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Banana Cake for Tu Bishvat

A fruity cake recipe for the birthday of the trees.

This moist banana cake is a tasty way to celebrate Tu Bishvat. Colloquially known as 'the birthday of the trees,' Tu Bishvat was once a tax holiday–and now has become a chance for Jews around the world to think about the ways in which trees, plants, and the fruits of the earth sustain us. Tu Bishvat is connected to the natural world and to the land of Israel. Many people celebrate the holiday by attending a Tu Bishvat Seder, a practice with origins stemming from the Kabbalists of 15th century Safed. Today, it can be a chance to learn about environmentalism and Judaism. At Tu Bishvat Seders, the consumption of fruits, nuts and wines are symbolically understood to create a spiritual journey linking people to the land of Israel. Many of those fruits have connections to the traditional “seven species” found in Deuteronomy 8:8. Wheat, barley, grapes, figs, pomegranates, olives and dates–the actual word used is honey, but scholars believe the biblical honey mentioned is a syrup made from dates rather than the honey from bees–are all traditionally associated with the land of Israel.

Today many people celebrate Tu Bishvat by enjoying all kinds of fruits and plants, even those that are not mentioned in the Bible. This cake combines the classical ingredients of Israel's agricultural tradition (dates, raisins, wheat) with its contemporary bounty (bananas, pecans, ginger). It could be called banana bread's wickedly delicious step-sister, for it is at once decadent and thrifty. Giving delicious new life to tired bananas, this cake is full of nuts, fruit and chocolate–rich enough to feel like dessert, but nutritious enough to eat for breakfast.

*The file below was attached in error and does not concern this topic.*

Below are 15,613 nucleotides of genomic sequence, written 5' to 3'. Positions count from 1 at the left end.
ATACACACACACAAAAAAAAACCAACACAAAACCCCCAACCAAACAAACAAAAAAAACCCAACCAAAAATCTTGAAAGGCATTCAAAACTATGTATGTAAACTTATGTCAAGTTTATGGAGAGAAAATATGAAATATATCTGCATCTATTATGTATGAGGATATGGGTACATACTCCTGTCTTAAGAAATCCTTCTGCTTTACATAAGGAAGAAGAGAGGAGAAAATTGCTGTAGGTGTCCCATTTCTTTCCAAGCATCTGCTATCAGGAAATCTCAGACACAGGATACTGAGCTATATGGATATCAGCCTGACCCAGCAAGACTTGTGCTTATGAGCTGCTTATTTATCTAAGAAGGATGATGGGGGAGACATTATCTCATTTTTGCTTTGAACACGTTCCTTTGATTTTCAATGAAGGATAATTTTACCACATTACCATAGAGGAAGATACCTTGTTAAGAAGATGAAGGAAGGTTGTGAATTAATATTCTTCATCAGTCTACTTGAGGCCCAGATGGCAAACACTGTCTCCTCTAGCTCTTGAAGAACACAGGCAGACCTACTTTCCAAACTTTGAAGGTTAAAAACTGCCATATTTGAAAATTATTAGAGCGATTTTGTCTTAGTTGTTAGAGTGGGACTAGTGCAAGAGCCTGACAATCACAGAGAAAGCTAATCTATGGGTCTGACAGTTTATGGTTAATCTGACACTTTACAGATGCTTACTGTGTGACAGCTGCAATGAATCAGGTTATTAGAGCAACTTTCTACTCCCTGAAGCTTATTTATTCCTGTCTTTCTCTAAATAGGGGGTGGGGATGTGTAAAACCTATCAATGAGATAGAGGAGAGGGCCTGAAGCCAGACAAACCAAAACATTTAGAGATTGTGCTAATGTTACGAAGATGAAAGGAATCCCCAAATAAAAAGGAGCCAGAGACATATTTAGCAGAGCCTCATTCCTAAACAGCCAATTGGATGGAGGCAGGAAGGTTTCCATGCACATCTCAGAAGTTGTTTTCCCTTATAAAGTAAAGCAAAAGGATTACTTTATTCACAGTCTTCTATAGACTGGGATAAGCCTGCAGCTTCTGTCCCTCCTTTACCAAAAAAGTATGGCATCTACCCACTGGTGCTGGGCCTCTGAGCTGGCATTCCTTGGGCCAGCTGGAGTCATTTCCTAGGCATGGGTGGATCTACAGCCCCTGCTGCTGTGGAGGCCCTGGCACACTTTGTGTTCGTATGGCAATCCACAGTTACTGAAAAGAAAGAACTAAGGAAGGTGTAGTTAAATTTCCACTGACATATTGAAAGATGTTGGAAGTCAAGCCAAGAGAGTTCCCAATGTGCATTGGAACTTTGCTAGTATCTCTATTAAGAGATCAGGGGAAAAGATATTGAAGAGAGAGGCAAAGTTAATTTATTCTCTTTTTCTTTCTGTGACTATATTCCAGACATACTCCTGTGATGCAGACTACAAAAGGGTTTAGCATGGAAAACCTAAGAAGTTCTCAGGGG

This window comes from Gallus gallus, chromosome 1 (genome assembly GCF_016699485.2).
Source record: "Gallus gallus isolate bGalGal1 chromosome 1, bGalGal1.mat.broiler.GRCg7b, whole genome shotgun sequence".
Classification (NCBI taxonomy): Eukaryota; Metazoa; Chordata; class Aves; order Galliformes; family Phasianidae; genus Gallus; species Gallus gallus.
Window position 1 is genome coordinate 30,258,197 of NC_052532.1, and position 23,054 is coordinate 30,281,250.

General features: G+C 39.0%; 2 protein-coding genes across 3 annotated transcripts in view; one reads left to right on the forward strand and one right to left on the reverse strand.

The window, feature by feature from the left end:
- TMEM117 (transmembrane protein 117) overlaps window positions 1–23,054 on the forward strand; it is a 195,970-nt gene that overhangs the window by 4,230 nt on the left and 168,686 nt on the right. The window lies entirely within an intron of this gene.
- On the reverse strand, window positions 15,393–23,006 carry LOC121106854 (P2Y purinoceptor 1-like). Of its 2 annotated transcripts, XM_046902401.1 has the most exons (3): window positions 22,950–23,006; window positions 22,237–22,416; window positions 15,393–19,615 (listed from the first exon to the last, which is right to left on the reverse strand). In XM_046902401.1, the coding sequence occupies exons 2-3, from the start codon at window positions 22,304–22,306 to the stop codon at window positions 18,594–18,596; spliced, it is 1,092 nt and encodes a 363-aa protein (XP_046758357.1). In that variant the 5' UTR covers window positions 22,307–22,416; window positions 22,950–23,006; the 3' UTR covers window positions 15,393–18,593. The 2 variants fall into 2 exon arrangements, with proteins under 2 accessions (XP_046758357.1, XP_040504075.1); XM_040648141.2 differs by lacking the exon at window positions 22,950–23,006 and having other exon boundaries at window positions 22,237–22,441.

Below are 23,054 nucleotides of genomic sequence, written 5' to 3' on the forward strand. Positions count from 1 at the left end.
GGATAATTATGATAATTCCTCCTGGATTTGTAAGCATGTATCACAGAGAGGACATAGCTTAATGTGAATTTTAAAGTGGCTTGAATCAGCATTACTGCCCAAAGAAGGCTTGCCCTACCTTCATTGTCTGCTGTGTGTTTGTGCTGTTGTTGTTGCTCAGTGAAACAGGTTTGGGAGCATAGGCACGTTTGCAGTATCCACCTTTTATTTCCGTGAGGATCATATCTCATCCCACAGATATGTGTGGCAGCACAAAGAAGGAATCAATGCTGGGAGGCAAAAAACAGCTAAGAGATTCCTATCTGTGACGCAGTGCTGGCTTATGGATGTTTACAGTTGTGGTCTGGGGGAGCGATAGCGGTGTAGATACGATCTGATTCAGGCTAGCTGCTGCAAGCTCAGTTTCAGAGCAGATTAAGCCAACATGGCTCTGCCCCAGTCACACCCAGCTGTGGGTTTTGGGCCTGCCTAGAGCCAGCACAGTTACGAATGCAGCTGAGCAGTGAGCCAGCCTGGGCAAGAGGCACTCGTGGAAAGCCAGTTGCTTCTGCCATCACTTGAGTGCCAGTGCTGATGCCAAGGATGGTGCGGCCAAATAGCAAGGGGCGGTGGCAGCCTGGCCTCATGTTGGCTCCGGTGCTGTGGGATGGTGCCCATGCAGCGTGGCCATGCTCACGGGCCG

Ingredients

2 large eggs

2 1/2 cups sugar

1 cup overripe banana, mashed (approx. 3 small bananas)

pinch of salt

2 cups total of your mix of dried fruits, nuts, and chocolate*

1/2 teaspoon baking soda

1 teaspoon baking powder

2 teaspoons vanilla

2 1/3 cups flour

1 cup melted butter

1 cup buttermilk**

Directions

In a medium bowl, mix together the flour, baking powder, baking soda, salt and your mixture of dried fruits, nuts and chocolate. Set aside.

In a large bowl, mix together the sugar, mashed banana, vanilla, eggs. Stir in the melted butter and the buttermilk, mix well. Stir in the dry ingredients and mix well.

Butter your cake pan and dust with flour. I have successfully used both a 10 inch bunt pan and a 10 inch springform pan – the difference is mostly stylistic. Pour the batter in and bake at 350F for about an hour or until a toothpick comes out clean.

Discover More

Planting Trees for Tu Bishvat

This act has always been held in high regard in Judaism.

Tu Bishvat Ideas & Beliefs

Overview of Tu Bishvat Ideas and Beliefs. Tu Bishvat, Jewish Year for Trees. Jewish Holidays.

Eating Fruit on Tu Bishvat

This tie to the land of Israel has been carried out in many ways.